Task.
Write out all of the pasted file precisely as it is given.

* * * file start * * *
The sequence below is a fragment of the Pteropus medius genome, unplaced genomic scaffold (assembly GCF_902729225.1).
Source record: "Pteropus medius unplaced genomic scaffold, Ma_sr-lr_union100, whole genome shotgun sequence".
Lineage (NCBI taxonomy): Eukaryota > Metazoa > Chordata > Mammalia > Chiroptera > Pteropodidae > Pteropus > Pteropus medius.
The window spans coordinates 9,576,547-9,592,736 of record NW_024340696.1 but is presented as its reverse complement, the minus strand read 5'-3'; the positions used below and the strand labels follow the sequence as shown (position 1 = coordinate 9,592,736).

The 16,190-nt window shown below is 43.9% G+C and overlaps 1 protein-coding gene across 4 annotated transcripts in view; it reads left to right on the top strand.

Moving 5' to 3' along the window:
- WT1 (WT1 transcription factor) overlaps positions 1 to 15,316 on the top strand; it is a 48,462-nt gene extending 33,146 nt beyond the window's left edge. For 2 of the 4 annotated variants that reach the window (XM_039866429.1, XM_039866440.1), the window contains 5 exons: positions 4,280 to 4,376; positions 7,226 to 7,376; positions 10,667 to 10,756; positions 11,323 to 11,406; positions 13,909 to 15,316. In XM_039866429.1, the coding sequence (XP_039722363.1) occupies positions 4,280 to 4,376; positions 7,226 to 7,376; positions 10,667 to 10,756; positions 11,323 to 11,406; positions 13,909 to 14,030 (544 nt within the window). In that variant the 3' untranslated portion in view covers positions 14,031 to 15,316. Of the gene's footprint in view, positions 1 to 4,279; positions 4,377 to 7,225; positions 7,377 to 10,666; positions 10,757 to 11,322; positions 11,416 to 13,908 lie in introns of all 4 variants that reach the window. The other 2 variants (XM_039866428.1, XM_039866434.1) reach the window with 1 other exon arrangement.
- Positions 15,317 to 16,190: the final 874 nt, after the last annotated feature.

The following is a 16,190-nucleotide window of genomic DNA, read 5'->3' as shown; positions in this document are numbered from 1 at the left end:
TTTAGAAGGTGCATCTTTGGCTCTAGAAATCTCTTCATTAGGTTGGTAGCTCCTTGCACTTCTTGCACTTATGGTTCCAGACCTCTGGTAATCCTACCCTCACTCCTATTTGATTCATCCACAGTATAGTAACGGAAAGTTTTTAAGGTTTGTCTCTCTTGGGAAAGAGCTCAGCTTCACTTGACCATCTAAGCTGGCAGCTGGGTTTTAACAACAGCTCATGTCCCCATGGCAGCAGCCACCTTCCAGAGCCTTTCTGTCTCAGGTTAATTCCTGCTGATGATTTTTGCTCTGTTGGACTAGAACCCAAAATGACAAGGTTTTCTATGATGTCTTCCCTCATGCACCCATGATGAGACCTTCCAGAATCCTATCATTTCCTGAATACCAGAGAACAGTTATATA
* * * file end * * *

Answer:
The sequence below is a fragment of the Pteropus medius genome, unplaced genomic scaffold (assembly GCF_902729225.1).
Source record: "Pteropus medius unplaced genomic scaffold, Ma_sr-lr_union100, whole genome shotgun sequence".
Lineage (NCBI taxonomy): Eukaryota > Metazoa > Chordata > Mammalia > Chiroptera > Pteropodidae > Pteropus > Pteropus medius.
The window spans coordinates 9,576,547-9,592,736 of record NW_024340696.1 but is presented as its reverse complement, the minus strand read 5'-3'; the positions used below and the strand labels follow the sequence as shown (position 1 = coordinate 9,592,736).

The 16,190-nt window shown below is 43.9% G+C and overlaps 1 protein-coding gene across 4 annotated transcripts in view; it reads left to right on the top strand.

Moving 5' to 3' along the window:
- WT1 (WT1 transcription factor) overlaps positions 1 to 15,316 on the top strand; it is a 48,462-nt gene extending 33,146 nt beyond the window's left edge. For 2 of the 4 annotated variants that reach the window (XM_039866429.1, XM_039866440.1), the window contains 5 exons: positions 4,280 to 4,376; positions 7,226 to 7,376; positions 10,667 to 10,756; positions 11,323 to 11,406; positions 13,909 to 15,316. In XM_039866429.1, the coding sequence (XP_039722363.1) occupies positions 4,280 to 4,376; positions 7,226 to 7,376; positions 10,667 to 10,756; positions 11,323 to 11,406; positions 13,909 to 14,030 (544 nt within the window). In that variant the 3' untranslated portion in view covers positions 14,031 to 15,316. Of the gene's footprint in view, positions 1 to 4,279; positions 4,377 to 7,225; positions 7,377 to 10,666; positions 10,757 to 11,322; positions 11,416 to 13,908 lie in introns of all 4 variants that reach the window. The other 2 variants (XM_039866428.1, XM_039866434.1) reach the window with 1 other exon arrangement.
- Positions 15,317 to 16,190: the final 874 nt, after the last annotated feature.

The following is a 16,190-nucleotide window of genomic DNA, read 5'->3' as shown; positions in this document are numbered from 1 at the left end:
TTTAGAAGGTGCATCTTTGGCTCTAGAAATCTCTTCATTAGGTTGGTAGCTCCTTGCACTTCTTGCACTTATGGTTCCAGACCTCTGGTAATCCTACCCTCACTCCTATTTGATTCATCCACAGTATAGTAACGGAAAGTTTTTAAGGTTTGTCTCTCTTGGGAAAGAGCTCAGCTTCACTTGACCATCTAAGCTGGCAGCTGGGTTTTAACAACAGCTCATGTCCCCATGGCAGCAGCCACCTTCCAGAGCCTTTCTGTCTCAGGTTAATTCCTGCTGATGATTTTTGCTCTGTTGGACTAGAACCCAAAATGACAAGGTTTTCTATGATGTCTTCCCTCATGCACCCATGATGAGACCTTCCAGAATCCTATCATTTCCTGAATACCAGAGAACAGTTATATA